A small group of us spent a recent afternoon with the chief evangelist at Singularity University in Silicon Valley. The campus is fittingly housed on a NASA site under the shadow of a huge unused hangar once used to store blimps.
Their classrooms contain every variety of technological gadget you might imagine, from 3D printers to various types of virtual reality goggles. It's all interesting, but far more fascinating is their perspective on how technology will alter the role of human work, especially in wealth management.
THE INESCAPABLE FUTURE
"The greatest shortcoming of humanity is our inability to understand the exponential function," renowned physicist Albert Allen Bartlett once said.
It's easy for us to imagine how far 30 steps will take us (about 30 yards), but it's next to impossible for any of us to imagine how far 30 exponential steps will take us (25 times around the earth).
Technology develops at an accelerating (or exponential) rate. That means we humans cannot fathom the far-reaching implications of technological advancement.
Let's look at computer processing power. Processing power is measured in teraflops. In 1997, the ASCI Red was built for the U.S. government by Intel to calculate weather forecasts and the impact of nuclear fallout. The world's fastest supercomputer at the time had 1.7 teraflops of computing power. The machine filled a room and cost $55 million to build. By 2006, the Sony Play Station 3 had 2.1 teraflops of processing power, fit comfortably on a shelf and cost just $499. Today you can buy an Xbox One with 6 teraflops (more than three times faster) for $299 or even a Pi Zero computer that is the size of half a kiwi, and costs a measly $5.
Once any process gets digitized, exponential evolution compresses price, size and power at warp speed. DNA sequencing cost $2.7 billion in 1999, $350,000 in 2007, $1,000 in 2014 and will be free in the not-too-distant future.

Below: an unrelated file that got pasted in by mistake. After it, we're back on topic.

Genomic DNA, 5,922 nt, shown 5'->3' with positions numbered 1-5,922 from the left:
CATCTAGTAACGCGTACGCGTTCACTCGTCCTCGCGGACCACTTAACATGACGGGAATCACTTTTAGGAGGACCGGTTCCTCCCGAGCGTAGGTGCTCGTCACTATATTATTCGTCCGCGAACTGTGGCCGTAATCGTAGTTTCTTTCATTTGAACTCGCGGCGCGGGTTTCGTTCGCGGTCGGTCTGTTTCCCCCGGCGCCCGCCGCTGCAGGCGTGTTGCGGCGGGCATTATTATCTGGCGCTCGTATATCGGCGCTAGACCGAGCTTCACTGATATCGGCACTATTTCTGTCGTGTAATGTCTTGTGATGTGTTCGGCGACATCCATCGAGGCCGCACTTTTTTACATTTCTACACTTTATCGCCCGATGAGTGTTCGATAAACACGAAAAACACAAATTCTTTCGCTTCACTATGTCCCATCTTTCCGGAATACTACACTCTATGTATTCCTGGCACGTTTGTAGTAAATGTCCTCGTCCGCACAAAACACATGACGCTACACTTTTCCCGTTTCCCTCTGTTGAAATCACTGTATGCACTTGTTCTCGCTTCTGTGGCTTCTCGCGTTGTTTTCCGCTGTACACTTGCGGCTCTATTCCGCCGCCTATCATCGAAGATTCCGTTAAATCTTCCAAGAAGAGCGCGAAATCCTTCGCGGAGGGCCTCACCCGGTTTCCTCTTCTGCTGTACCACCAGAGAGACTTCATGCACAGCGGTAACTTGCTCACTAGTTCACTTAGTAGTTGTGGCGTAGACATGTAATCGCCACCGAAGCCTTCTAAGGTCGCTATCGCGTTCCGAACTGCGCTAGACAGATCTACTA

WHY IT MATTERS
Digitization ultimately makes anything code based commercially viable at costs close to zero because variable costs for processing are negligible. It is inescapable that managing money, something machines can do very efficiently, is on a race to zero. Index funds and factor-based ETFs are great examples of that. Soon it will be true for basic goals-based planning, and eventually (much sooner than you might imagine) for more advanced planning as well. That begs the question for anyone in the wealth management business: What's a human adviser valuable for if planning and investments are on their way to being free? Perhaps the answer is less in our brains and more in our hearts.
1. Understanding. Our value is in helping people grasp consequences and make the right decision when they feel overwhelmed. It's living in the space between rational choices and emotional reactions. It's subtleties like knowing whether a client is saying "yes," or "kind of," or "I'd rather not," when they nod their head. Being relevant requires understanding our clients better than anyone else and helping them optimize their decisions around their entire financial lives and making them feel good about how their financial lives are unfolding.
2. Discipline. We are all creatures of habit. Computers might be able to track when you are off course, but they aren't going to hold you accountable, manage the messy complexity of human application of ideas and ensure you make the right decision. That is the something only humans can help other humans do. It is where our industry must live to be relevant.
THE BIONIC FUTURE
Ultimately we are all going to rely heavily on technology to perform the routine work of managing money, decoding financial plans and pretty much anything software can do more efficiently than us. Our jobs will be to optimize financial lives by applying our human perspective, our hearts and our intuition in the choices our clients make about their entire lives in an engaging, technology-powered way.
That hangar used to house the future of aviation, but we humans didn't account for how quickly technology would make it obsolete. It's now a national historic monument.